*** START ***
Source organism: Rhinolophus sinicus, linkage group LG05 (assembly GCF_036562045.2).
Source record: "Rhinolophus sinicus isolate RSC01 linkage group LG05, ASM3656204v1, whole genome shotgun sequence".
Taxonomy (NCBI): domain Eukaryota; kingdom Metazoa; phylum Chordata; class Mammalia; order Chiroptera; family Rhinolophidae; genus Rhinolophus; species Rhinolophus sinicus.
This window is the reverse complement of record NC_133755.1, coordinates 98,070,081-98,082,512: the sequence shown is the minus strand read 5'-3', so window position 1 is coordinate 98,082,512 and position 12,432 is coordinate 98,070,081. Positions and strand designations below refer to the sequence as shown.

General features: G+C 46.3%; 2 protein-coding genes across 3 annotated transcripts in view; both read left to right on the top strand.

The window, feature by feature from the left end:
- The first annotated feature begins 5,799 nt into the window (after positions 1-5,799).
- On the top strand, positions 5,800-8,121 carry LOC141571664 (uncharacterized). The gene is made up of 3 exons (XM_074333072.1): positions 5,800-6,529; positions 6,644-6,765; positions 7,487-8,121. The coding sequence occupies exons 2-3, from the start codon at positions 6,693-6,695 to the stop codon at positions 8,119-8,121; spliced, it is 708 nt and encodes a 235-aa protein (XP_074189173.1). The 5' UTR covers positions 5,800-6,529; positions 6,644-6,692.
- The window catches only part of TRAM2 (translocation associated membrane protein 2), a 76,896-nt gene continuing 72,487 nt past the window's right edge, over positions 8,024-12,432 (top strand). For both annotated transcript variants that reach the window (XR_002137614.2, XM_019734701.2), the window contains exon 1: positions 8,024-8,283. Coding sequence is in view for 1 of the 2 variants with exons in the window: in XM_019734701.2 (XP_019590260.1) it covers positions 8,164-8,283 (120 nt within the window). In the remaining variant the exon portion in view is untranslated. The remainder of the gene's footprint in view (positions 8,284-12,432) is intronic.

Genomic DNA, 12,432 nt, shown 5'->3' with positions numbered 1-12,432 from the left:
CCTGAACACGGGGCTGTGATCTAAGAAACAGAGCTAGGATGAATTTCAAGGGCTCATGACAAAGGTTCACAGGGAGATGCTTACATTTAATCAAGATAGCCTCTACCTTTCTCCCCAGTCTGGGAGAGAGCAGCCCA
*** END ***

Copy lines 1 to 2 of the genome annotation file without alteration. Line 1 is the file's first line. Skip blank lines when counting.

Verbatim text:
Source organism: Rhinolophus sinicus, linkage group LG05 (assembly GCF_036562045.2).
Source record: "Rhinolophus sinicus isolate RSC01 linkage group LG05, ASM3656204v1, whole genome shotgun sequence".